Feeding ants dopamine might make them smarter foragers

In an ant colony, few tasks are as important as gathering food. But the desert heat can pose a challenge for an ant on foraging duty. Recent findings show how dopamine may influence the behavior of ant foragers in the desert ,according to Science Daily.

"If there's one thing you can say about an individual ant's behavior, it's that it's doing it for the colony," says Daniel Friedman, first author and biology PhD candidate at Stanford University. "An ant colony acts almost like a multicellular organism; the colony is the evolutionary unit. We wanted to see if collective behavioral variations among colonies were associated with differences in individual forager brain chemistry."

Newly identified 127 million-year-old extinct bird species reveals an important stepping stone between dinosaurs and modern birds

A newly identified 127 million-year-old extinct bird species has revealed a crucial evolutionary stepping stone between ancient dinosaurs and modern birds, according to Daily Mail.

The fossil, which was unearthed in northeastern China, provides new information about avian development during the early evolution of flight.

The early Cretaceous fossil dates to a time when birds had already lost their long bony tail, but before they evolved a fan of flight feathers on their shortened tail.

Kiwifruit duplicated its vitamin C genes twice, 50 million and 20 million years ago

Today's kiwifruit, a member of the Chinese gooseberry family, contains about as much vitamin C as an orange. This extra boost in vitamin C production is the result of the kiwifruit's ancestors' spontaneously duplicating their DNA in two separate evolutionary events approximately 50-57 million and 18-20 million years ago.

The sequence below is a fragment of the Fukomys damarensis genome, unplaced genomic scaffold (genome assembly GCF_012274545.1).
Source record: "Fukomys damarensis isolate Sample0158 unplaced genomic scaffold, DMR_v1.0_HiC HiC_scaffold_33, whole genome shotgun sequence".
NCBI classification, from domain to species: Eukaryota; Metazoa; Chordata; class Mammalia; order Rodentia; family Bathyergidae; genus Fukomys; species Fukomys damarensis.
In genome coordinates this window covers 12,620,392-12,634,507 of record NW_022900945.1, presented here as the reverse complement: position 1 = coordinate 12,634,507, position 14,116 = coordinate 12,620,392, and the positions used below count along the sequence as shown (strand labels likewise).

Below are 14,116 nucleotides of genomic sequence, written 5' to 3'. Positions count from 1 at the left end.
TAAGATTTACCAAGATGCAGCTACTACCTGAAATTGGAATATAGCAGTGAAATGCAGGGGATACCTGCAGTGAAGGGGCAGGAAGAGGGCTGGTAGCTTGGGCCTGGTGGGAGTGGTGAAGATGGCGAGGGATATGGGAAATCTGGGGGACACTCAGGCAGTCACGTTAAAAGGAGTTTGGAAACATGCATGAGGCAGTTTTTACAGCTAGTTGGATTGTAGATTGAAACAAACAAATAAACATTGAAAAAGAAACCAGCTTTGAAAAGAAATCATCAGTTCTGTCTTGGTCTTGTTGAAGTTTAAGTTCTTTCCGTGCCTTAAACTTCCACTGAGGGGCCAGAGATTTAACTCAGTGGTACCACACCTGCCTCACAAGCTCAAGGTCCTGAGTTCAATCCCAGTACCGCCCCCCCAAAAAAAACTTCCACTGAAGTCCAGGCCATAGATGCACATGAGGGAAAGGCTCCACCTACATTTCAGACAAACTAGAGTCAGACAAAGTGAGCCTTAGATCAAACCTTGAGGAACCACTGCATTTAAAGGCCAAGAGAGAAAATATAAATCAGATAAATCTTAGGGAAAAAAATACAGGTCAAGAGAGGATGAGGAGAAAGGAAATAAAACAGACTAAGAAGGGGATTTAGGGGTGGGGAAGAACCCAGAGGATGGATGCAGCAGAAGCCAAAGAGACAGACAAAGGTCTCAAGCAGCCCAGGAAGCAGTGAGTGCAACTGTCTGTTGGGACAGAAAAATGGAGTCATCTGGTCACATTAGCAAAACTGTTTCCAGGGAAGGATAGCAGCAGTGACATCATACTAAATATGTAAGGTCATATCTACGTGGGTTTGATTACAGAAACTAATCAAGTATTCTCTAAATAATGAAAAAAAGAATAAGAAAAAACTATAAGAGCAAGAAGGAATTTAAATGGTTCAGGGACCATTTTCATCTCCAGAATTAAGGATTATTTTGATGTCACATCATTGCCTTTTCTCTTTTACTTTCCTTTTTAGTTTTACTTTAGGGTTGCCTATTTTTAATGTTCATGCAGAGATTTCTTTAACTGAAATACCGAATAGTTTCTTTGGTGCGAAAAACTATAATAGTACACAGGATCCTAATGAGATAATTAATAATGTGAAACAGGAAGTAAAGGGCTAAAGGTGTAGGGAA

"Polyploidy is an abrupt evolutionary event that produces thousands of extra copies of genes overnight," says senior author Xiyin Wang, an agricultural plant scientist at the North China University of Science and Technology. "These extra copies may greatly elevate the robustness of the plant, providing opportunities for natural selection to prune and rewire its biological system over time."

Turtle species in serious decline: Broad ecological impacts

Approximately 61 percent of the world's 356 turtle species are threatened or already extinct, and the decline could have ecological consequences, according to Science Daily.

Turtles are now among the most threatened groups of vertebrate animals on earth, more so than birds, mammals, fish or amphibians. These animals outlived the dinosaurs and have roamed the earth for more than 200 million years. Reasons for the decline of turtles worldwide include habitat destruction, over-exploitation for pets and food, disease and climate change.

"Our goal is to provide resource managers with a full picture of the state of these iconic animals worldwide, and what long-term impacts our environment might experience if populations continue to decrease and species loss continues," said scientist and lead author of the study Jeffrey Lovich. "Turtles contribute to the health of many environments, including desert, wetland, freshwater and marine ecosystems, and their decline may lead to negative effects on other species, including humans, that may not be immediately apparent."

Clown fish: Whence the white stripes?

Coral reef fish are known for the wide range of colors and patterns they display, but the mechanisms governing the acquisition of these characteristics are still poorly understood. These researchers focused on clown fish, a group including thirty-some species distinguished by numbers of white stripes (zero to three) and by their colors, including yellow, orange, red, and black.

The team first demonstrated that stripes are essential for individual fish to recognize others of their species. Such recognition is critical to the social organization of clown fish living among sea anemones where several species may be simultaneously present and young fish seek to establish permanent homes, according to Science Daily.